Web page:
Audit & Council

Audit is an evaluation of an organization, system, process, enterprise, project or product. The term most commonly refers to audits in accounting, but similar concepts also exist in project management, quality management, and energy conservation. The purpose of an assessment is to measure something or calculate a value for it. 

Although the process producing an assessment may involve an audit by an independent professional, its purpose is to provide a measurement rather than to express an opinion about the fairness of statements or quality of performance.

As a general rule, audits should always be an independent evaluation that will include some degree of quantitative and qualitative analysis whereas an assessment infers a less independent and more consultative approach. Quality audits are performed to verify conformance to standards through review of objective evidence.

A system of quality audits may verify the effectiveness of a quality management system.

Quality audits are essential to verify the existence of objective evidence showing conformance to required processes, to assess how successfully processes have been implemented, for judging the effectiveness of achieving any defined target levels, providing evidence concerning reduction and elimination of problem areas and are a hands-on management tool for achieving continual improvement in an organization.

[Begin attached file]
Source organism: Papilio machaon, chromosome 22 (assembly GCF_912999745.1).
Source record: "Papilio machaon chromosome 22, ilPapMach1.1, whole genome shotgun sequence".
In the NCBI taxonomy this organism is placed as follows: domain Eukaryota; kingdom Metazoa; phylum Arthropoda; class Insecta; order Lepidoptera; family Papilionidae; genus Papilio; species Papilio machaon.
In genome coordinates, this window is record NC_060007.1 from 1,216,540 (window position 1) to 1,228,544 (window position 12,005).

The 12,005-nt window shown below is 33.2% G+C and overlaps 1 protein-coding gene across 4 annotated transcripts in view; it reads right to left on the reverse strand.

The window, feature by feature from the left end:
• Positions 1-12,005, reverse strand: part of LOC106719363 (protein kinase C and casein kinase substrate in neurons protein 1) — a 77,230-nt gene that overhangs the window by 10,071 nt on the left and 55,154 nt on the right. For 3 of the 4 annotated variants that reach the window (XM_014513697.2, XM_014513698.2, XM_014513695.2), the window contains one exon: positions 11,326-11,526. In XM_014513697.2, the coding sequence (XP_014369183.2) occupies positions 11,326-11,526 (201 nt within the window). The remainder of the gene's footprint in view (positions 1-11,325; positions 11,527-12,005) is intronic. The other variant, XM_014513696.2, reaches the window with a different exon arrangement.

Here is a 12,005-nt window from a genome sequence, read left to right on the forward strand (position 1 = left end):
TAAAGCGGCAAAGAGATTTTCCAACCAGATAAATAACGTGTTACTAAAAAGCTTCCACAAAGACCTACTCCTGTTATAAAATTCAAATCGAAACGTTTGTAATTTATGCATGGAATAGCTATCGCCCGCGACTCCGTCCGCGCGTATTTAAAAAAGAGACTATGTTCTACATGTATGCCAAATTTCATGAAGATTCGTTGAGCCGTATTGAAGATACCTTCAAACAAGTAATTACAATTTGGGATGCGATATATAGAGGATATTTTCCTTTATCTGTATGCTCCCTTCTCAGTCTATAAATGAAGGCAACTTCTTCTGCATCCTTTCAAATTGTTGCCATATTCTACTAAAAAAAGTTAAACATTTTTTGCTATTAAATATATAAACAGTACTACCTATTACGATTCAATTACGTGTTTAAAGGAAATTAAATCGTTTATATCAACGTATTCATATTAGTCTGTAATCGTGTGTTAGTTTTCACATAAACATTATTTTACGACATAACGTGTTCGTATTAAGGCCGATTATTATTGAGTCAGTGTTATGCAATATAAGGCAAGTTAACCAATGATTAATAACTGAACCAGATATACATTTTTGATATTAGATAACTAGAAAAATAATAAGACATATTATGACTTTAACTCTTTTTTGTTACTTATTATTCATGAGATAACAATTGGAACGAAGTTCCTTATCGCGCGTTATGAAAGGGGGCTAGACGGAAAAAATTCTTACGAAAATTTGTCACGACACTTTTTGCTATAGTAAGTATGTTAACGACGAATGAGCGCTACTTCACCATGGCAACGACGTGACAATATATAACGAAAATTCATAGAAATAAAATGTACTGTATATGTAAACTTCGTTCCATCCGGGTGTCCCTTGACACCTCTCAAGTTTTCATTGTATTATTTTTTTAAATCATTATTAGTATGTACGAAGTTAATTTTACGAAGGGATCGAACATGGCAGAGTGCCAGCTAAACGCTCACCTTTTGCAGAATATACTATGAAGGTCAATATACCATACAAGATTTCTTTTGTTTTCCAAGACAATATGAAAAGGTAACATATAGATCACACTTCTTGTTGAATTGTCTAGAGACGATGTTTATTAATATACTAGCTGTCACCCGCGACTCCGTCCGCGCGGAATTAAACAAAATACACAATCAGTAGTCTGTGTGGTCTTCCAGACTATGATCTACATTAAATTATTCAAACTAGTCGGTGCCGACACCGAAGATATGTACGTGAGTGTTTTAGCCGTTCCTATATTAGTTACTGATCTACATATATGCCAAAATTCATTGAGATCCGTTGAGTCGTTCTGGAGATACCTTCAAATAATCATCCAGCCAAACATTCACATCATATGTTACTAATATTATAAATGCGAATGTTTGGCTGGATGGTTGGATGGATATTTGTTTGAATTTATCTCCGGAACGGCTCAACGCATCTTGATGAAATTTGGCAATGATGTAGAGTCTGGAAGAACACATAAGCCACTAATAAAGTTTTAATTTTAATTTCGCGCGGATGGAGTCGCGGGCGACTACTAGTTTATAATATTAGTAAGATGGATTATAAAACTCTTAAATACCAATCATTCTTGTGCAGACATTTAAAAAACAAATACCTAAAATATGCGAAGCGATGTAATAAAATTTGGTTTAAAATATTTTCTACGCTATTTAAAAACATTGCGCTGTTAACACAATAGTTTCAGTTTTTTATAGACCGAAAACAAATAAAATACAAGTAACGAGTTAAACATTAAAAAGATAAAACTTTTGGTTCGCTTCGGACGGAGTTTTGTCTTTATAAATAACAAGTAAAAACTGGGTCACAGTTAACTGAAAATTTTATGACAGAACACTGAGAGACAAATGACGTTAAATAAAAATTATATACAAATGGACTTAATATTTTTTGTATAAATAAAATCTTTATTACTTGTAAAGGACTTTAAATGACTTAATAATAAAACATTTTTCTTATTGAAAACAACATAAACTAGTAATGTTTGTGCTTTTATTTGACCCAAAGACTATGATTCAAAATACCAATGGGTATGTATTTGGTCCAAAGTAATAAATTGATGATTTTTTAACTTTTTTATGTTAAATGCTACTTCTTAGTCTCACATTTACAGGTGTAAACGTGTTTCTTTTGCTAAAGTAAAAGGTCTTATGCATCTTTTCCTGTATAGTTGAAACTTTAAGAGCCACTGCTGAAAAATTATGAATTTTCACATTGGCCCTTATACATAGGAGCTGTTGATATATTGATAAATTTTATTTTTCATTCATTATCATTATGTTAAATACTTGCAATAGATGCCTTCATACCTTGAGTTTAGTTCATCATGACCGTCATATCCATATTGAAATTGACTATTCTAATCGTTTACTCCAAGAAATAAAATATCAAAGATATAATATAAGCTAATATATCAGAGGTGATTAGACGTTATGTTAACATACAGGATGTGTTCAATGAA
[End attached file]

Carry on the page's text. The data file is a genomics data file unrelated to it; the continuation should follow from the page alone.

To benefit the organization, quality auditing should not only report non-conformances and corrective actions but also highlight areas of good practice and provide evidence of conformance. In this way, other departments may share information and amend their working practices as a result, also enhancing continual improvement.

Audits are an essential management tool to be used for verifying objective evidence of processes, to assess how successfully processes have been implemented, for judging the effectiveness of achieving any defined target levels, to provide evidence concerning reduction and elimination of problem areas.

For the benefit of the organisation, quality auditing should not only report non-conformances and corrective actions, but also highlight areas of good practice. In this way other departments may share information and amend their working practices as a result, also contributing to continual improvement.

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